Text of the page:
Throughout this book, we have presented code that you can re-use in many applications. The decision about whether to create a library for some of this code may be personal in some instances and practical in others, but the fact is that by re-using code you can save yourself quite a bit of time. Code that you re-use has the benefits of being well-tested and proven, and likely very efficient.
In this appendix, we discuss patterns and consolidate some of them into a single location that you can use to quickly find information. We'll do this by:
Calling out the patterns that we've used in this book
Providing pointers about where you can find more patterns
Patterns as a means for describing a particular problem space were first introduced in architecture by an architect named Christopher Alexander. Although initially described to address ways to solve problems in physical architecture, Alexander's work has been tailored into other fields such as software development. Patterns provide a formalized mechanism for describing the problem, including the intent of the pattern, and how it solves the problem in question.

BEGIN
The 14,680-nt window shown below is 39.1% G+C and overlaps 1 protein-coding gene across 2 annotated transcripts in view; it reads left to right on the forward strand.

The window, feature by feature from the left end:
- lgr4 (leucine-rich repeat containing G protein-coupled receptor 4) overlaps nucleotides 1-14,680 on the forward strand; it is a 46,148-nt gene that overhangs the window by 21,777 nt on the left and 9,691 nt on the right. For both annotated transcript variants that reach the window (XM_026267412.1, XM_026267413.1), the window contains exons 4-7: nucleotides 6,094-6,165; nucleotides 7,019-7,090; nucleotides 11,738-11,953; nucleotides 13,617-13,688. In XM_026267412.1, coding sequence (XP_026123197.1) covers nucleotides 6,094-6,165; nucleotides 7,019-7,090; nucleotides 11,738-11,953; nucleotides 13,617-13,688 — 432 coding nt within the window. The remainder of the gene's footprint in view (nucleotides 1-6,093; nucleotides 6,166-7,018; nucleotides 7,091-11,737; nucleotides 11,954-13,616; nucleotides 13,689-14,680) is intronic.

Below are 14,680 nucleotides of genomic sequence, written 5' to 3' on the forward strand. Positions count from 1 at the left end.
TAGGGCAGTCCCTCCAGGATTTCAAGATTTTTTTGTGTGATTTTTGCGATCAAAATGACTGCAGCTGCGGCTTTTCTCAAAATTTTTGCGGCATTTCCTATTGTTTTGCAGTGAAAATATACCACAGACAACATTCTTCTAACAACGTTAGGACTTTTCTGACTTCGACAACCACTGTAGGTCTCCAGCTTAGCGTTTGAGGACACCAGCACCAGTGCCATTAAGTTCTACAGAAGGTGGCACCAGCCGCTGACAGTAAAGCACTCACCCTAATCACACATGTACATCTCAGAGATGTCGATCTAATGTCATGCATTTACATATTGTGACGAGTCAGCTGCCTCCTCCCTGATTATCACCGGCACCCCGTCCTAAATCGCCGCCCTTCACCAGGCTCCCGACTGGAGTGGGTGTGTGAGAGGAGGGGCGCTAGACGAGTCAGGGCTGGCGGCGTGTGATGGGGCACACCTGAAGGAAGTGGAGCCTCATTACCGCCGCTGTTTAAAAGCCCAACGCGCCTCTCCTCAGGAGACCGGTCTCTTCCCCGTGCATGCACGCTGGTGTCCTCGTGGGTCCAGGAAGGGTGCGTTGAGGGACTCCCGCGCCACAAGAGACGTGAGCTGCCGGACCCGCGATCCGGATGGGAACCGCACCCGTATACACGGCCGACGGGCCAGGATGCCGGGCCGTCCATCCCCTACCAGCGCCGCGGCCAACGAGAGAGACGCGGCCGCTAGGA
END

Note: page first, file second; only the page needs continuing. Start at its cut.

As with architecture, a pattern in software development is an approach to solving a particular problem. The pattern isn't necessarily prescriptive — in many cases it provides only a guideline for solving a problem as there is often more than one way to solve it. What the pattern provides, however, ...